Politics of International Organizations
Credits: 4 ECTS
This course investigates the politics of international organizations (IOs). In recent years, there has been a resurgence of theoretically and empirically innovative research offering new insights into the way that IOs work. This growing body of research has addressed several critical questions: Why do states rely on IOs? How are decisions made within IOs? How do IOs evolve over time? And what impacts do they have?
Corresponding with these questions, the course is divided into four main parts. After introducing IOs, providing an overview of their history within the global system, and reflecting on their place within the discipline of International Relations, Part I discusses the design of IOs. It develops insights into why states rely on IOs, why states grant some IOs greater autonomy than others, why the decision-making rules of IOs are different, and why some IOs are more “legalized” than others.
In Part II we turn our attention to policymaking within IOs. We consider how states exert control over IOs, the role of secretariats and staff, and their interactions with non-state actors. During this time, we will also be looking at several specific IOs to understanding their unique characteristics in more detail. In addition to advancing our theoretical understanding of these bodies, this part of the course provides an empirical overview of the key issues that particular IOs have faced.
Part III then looks at IOs in “action,” providing insights into their ability to provide of information and legitimacy, promote compliance and cooperation, and their role in shaping the behaviour and identities of states. Finally, Part IV examines how states use IOs, how IOs evolve and change over time, and how they ultimately “die”—if they do. The very last class of the course provides us with an opportunity to reflect on what we have learned and speculate about whether IOs are able to respond to current global challenges.
A. Class participation: 10%
You are expected to attend all classes, come prepared, and participate meaningfully in class discussions. Your participation grade will be based on your attendance and the quality of your in-class participation in lectures, in-class assignments, and group activities.
B. Reading Response: 20%
Write a 3-page (double spaced) summary and critical response to the readings covered in Week 2. In this summary, you will be expected to clearly explain the arguments in the articles and offer comparative critical reflections upon the strengths and weaknesses of the papers.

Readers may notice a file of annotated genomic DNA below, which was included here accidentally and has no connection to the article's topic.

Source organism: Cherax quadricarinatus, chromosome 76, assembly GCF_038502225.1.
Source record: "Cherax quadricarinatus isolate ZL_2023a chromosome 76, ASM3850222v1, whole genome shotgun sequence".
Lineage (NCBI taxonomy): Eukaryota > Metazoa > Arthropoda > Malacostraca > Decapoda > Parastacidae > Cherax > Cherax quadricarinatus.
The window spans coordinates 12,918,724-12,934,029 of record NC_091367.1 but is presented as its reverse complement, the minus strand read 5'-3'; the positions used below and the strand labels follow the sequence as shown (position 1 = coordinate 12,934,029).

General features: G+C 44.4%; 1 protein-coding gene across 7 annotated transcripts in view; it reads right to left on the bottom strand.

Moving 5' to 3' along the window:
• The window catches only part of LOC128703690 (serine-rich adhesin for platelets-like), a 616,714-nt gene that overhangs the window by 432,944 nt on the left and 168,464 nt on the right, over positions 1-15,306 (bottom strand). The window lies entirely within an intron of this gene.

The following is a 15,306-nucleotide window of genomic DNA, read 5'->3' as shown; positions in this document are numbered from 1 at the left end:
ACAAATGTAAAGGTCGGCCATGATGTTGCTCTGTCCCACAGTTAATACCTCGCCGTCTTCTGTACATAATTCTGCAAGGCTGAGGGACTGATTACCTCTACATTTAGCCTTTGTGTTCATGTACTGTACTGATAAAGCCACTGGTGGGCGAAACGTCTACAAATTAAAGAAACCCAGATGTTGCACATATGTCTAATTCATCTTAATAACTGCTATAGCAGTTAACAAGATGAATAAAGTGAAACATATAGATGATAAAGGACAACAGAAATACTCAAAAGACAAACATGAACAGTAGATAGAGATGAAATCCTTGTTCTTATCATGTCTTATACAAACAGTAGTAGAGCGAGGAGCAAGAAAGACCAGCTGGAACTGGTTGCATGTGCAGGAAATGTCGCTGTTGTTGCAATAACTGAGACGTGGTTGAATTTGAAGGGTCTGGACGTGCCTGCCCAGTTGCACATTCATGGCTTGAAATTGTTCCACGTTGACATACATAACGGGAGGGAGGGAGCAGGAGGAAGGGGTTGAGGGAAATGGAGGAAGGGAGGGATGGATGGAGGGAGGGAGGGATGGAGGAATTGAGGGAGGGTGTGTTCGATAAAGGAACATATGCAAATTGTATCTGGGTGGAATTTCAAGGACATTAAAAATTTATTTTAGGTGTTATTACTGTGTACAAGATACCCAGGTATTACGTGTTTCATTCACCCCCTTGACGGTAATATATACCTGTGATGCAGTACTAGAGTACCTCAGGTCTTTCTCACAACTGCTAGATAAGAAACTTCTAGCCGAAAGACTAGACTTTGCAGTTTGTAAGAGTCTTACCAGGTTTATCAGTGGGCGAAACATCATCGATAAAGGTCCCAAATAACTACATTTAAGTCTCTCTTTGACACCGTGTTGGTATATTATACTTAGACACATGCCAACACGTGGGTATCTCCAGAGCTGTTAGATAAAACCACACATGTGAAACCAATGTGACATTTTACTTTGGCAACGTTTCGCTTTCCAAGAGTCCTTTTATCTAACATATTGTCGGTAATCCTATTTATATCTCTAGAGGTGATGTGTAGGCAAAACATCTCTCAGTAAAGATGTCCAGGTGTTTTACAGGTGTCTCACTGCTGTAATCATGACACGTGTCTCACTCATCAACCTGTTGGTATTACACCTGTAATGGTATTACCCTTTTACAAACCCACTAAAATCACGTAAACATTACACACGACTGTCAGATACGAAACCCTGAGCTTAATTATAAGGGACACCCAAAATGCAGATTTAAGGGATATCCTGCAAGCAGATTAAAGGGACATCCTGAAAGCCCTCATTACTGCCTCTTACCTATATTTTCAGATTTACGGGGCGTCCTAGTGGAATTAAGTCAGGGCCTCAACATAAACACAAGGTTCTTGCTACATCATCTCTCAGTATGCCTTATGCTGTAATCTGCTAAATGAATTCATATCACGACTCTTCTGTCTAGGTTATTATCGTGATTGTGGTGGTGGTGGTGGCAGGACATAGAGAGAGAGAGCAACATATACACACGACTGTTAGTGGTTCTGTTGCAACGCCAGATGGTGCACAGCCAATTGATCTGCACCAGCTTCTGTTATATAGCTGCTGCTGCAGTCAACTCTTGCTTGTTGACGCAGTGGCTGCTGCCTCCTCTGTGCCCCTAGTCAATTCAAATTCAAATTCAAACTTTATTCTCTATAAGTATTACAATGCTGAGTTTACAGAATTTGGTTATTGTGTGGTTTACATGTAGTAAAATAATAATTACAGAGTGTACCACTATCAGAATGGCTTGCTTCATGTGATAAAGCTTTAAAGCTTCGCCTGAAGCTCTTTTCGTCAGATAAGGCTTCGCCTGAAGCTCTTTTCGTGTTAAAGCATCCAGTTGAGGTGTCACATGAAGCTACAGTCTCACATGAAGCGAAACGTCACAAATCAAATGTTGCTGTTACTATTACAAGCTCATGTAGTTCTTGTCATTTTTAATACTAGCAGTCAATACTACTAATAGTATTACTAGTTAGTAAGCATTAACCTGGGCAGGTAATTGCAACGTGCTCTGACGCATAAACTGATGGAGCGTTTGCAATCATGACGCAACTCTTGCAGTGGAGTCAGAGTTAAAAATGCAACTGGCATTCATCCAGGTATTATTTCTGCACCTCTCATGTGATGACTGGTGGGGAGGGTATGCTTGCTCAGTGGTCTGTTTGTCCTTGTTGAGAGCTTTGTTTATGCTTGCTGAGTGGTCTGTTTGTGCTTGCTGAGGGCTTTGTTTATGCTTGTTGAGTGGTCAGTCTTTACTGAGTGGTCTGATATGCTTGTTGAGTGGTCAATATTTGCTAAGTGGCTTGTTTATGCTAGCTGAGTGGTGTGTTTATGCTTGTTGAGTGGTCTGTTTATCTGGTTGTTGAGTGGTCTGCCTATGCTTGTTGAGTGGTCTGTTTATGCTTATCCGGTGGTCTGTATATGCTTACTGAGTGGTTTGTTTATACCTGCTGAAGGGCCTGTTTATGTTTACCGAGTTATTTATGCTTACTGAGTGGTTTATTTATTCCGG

C. Group Presentations: 30%
Groups of students will prepare a short (maximum 15-minute) group presentation that presents a case study of a particular IO. The presentation will provide a brief history of the IO, review its structure and rules, and highlight successes and failures. Detailed instructions will be provided, explaining what will be expected. This will offer you an opportunity to deepen your understanding of an IO that interests you and can serve as a starting point for the research that you will do in the subsequent research project. All group members should be involved in putting together the material and conducting the presentation.
D. Final Policy Brief: 40%
The final assignment will involve writing a 10-page (double spaced) policy brief offering a recommendation about how you would “fix” an IO, assessing the challenges that you might face in doing so. To do this, you will need to find a recent newspaper or magazine article from a reputable publication (e.g. Foreign Affairs, Foreign Policy, The Economist, BBC, New York Times) that discusses a current challenge that an IO is facing. You will then prepare a policy brief that introduces the IO, explains the challenge the IO currently faces, offers a potential solution to this problem (a “reform” of some kind), and, most important, reflects upon the problems that a policymaker might encounter in trying to implement this reform. In doing this, you will be expected to draw on the articles and lectures as well as readings that are not on the syllabus (these may be academic articles directly related to the IO you choose) and at four three original sources (such as newspaper articles, interviews, or relevant policy documents). The IO that you choose should be selected from the list appended to the end of the syllabus, although other possibilities are possible with instructor approval. Part of this project will also involve drawing up a short 1-page memo outlining your plan, which will be discussed during office hours at least two weeks prior to final submission.